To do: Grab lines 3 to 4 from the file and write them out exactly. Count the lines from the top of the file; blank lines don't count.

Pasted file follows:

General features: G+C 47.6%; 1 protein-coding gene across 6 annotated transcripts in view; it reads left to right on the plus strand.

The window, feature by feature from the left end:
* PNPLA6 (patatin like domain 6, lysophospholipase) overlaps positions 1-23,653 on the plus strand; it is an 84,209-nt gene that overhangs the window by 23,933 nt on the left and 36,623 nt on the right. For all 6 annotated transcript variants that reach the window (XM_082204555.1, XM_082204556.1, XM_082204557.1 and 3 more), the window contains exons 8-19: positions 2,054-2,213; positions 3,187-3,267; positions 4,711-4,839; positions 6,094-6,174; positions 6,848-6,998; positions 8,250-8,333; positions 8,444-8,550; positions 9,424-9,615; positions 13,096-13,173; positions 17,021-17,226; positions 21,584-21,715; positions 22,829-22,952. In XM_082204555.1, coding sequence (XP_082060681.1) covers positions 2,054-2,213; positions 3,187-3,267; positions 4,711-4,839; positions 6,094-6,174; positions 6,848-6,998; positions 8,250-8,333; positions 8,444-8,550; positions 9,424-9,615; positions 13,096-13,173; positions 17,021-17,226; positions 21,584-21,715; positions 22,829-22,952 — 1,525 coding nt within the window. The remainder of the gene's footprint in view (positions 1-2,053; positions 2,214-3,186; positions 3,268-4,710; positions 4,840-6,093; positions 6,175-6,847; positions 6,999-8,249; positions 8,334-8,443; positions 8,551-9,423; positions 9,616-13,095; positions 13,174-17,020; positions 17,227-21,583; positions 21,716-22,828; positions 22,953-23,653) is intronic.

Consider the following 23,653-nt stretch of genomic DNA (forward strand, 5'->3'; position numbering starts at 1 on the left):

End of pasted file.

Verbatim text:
* PNPLA6 (patatin like domain 6, lysophospholipase) overlaps positions 1-23,653 on the plus strand; it is an 84,209-nt gene that overhangs the window by 23,933 nt on the left and 36,623 nt on the right. For all 6 annotated transcript variants that reach the window (XM_082204555.1, XM_082204556.1, XM_082204557.1 and 3 more), the window contains exons 8-19: positions 2,054-2,213; positions 3,187-3,267; positions 4,711-4,839; positions 6,094-6,174; positions 6,848-6,998; positions 8,250-8,333; positions 8,444-8,550; positions 9,424-9,615; positions 13,096-13,173; positions 17,021-17,226; positions 21,584-21,715; positions 22,829-22,952. In XM_082204555.1, coding sequence (XP_082060681.1) covers positions 2,054-2,213; positions 3,187-3,267; positions 4,711-4,839; positions 6,094-6,174; positions 6,848-6,998; positions 8,250-8,333; positions 8,444-8,550; positions 9,424-9,615; positions 13,096-13,173; positions 17,021-17,226; positions 21,584-21,715; positions 22,829-22,952 — 1,525 coding nt within the window. The remainder of the gene's footprint in view (positions 1-2,053; positions 2,214-3,186; positions 3,268-4,710; positions 4,840-6,093; positions 6,175-6,847; positions 6,999-8,249; positions 8,334-8,443; positions 8,551-9,423; positions 9,616-13,095; positions 13,174-17,020; positions 17,227-21,583; positions 21,716-22,828; positions 22,953-23,653) is intronic.

Consider the following 23,653-nt stretch of genomic DNA (forward strand, 5'->3'; position numbering starts at 1 on the left):